At the heart of Global Affairs, we strive to understand the underlying causes and consequences of transnational socio-economic, political, and development challenges. Global Affairs draws its strengths from an interdisciplinary perspective and approach. Such linkages enable students to understand and analyze pressing global challenges like international security and conflict, economic integration, global trade flows, migration, environmental degradation, public health and development in a comprehensive manner. If you are passionate about making an impact in research, scholarship and/or in practice, then the Global Affairs Major is right for you.
The Global Affairs major is flexible. It is designed to provide understanding in key areas of globalisation, such as global governance and international development, but allows for concentration and depth in many different areas. Want to explore China’s increasing global responsibility as a leading economy, or the ways in which cyber-security relates to broader issues of conflict in Southeast Asia, or how international trade and finance are shaped by the international political economy, or how migration is a gendered phenomenon? If the answer is yes, then this is the right major for you.
Students in Global Affairs have a wide range of course options for the Academic Year 2017-2018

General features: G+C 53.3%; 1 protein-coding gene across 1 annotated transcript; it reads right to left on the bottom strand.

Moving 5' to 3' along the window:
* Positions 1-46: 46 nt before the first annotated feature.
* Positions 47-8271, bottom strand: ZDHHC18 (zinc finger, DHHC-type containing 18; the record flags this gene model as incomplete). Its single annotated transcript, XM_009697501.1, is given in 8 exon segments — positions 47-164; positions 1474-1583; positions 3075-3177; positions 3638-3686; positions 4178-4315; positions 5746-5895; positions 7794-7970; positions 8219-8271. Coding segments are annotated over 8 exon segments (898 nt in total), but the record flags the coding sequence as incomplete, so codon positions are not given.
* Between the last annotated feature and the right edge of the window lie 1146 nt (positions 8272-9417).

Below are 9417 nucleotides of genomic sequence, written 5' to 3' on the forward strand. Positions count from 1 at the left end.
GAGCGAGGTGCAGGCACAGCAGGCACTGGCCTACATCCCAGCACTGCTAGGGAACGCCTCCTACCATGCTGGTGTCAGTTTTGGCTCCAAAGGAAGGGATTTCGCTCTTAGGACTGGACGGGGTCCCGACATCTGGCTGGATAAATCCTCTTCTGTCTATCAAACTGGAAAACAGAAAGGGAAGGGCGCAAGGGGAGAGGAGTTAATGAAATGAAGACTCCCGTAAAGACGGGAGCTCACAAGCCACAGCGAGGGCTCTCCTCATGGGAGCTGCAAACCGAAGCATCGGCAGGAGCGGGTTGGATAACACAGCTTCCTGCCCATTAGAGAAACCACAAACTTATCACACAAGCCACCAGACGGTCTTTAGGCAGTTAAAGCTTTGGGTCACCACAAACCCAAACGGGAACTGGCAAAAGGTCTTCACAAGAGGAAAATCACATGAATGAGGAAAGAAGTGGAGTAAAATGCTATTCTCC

|Semester 1||Semester 2|
Cross-Listed Courses with GA
Students in Global Affairs have lots of options in the job market
The strength and versatility of Global Affairs draw from its unique, interdisciplinary nature. Our recent graduates have secured successful job placements in the public and private sectors in Singapore and globally. We have Global Affairs graduates working in the Ministry of Defence, think-tanks and foreign policy research institutes, consulting, mass media and communications, medical industry, and fellowships and graduate school programs in prestigious universities, to name a few.
Employable skills that graduates can deploy in the job market are listed in the below table.
|Critical thinking||Written and verbal communication|
|Cross-cultural understanding and communication||People management|
|Quantitative data collection and analysis||Program management|
|Textual data collection and analysis||Persuasive communication|
|Hypothesis development||Problem solving|
|Foreign language||Identifying relationships between factors|
|Global financial analysis||Solutions advocacy|
|Ideas and information analysis||Summarising ideas|
|Interpreting events and ideas||Information literacy|
Job titles of Global Affairs graduates in the private and public sectors include the following:
|Business/ Management Consultant||Business Analyst|
|Financial Officer||Financial Planner/Analyst|
|Financial Reporter||Foreign Correspondent|
|Foreign Service Official / Diplomat||Fundraiser|
|Global Diversity Associate||Import/Export Coordinator|
|Innovation Manager||Intelligence Agent|
|International Account Executive||International Banker|
|International Financial Planner||International Hotel Manager|
|Journalist||Knowledge Exchange Coordinator|
|Logistics Coordinator||Monitoring and Evaluation Advisor|
|National Security Officer||Policy Coordinator|
|PR Representative||Procurement Coordinator|
|Program Manager||Public Affairs Coordinator|
|Sales Coordinator||Social & Digital Marketing Strategist|